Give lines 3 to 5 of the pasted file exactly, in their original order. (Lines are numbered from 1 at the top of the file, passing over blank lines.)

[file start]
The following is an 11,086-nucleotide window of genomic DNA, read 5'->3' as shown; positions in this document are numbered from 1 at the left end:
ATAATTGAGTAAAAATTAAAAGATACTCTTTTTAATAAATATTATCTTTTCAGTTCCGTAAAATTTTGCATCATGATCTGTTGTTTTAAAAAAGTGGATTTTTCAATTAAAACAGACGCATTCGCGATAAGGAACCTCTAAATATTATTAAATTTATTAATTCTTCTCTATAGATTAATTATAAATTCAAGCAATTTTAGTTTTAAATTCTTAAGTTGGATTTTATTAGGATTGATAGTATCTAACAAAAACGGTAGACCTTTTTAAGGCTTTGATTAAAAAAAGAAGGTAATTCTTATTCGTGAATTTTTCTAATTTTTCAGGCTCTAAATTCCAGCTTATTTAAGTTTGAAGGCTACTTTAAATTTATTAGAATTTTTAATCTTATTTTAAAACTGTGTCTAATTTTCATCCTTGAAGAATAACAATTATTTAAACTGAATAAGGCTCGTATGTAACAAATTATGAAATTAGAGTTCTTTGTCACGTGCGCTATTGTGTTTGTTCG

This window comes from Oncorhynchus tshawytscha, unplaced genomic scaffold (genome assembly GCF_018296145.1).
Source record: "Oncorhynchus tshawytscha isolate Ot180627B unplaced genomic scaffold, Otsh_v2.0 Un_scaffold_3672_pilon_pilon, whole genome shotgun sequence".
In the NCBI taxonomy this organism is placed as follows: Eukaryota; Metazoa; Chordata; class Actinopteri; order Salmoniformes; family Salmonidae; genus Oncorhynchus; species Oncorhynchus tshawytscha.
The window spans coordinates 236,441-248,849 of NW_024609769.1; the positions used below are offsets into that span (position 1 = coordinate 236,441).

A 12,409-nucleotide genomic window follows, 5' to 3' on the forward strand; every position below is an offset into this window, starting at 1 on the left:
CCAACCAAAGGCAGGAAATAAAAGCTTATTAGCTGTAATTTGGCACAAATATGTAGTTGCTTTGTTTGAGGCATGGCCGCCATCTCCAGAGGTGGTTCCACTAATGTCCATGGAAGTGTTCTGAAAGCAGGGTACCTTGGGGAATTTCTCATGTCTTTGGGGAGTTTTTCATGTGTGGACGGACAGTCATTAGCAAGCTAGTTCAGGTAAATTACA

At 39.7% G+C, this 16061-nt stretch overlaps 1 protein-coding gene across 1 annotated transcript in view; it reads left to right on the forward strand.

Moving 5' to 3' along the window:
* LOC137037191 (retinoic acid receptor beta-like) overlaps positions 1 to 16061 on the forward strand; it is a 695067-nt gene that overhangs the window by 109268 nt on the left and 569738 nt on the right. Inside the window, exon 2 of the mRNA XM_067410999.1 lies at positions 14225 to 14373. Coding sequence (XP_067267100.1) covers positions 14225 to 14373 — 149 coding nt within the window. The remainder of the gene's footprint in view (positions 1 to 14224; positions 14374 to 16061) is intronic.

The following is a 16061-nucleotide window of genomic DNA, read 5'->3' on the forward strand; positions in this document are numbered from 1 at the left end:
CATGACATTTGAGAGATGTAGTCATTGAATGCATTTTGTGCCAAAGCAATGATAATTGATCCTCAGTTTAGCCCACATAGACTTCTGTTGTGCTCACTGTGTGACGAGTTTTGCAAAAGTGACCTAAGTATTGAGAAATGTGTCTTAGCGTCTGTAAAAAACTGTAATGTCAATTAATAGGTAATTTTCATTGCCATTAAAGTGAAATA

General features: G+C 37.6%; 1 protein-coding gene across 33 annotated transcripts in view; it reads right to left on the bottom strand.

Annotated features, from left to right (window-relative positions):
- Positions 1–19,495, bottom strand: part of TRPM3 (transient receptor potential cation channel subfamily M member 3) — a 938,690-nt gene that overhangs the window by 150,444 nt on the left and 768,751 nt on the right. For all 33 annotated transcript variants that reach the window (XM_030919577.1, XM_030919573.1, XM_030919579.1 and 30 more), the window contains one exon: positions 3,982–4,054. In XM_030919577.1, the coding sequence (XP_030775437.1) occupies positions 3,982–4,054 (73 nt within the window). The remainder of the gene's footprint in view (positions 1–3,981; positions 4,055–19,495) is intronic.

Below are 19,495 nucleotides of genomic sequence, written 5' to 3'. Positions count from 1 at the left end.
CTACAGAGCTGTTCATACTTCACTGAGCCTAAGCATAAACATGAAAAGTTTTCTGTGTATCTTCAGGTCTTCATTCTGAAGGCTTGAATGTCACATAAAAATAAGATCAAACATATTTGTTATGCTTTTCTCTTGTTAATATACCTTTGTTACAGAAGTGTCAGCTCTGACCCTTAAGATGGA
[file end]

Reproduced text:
This window comes from Oncorhynchus tshawytscha, unplaced genomic scaffold (genome assembly GCF_018296145.1).
Source record: "Oncorhynchus tshawytscha isolate Ot180627B unplaced genomic scaffold, Otsh_v2.0 Un_scaffold_3672_pilon_pilon, whole genome shotgun sequence".
In the NCBI taxonomy this organism is placed as follows: Eukaryota; Metazoa; Chordata; class Actinopteri; order Salmoniformes; family Salmonidae; genus Oncorhynchus; species Oncorhynchus tshawytscha.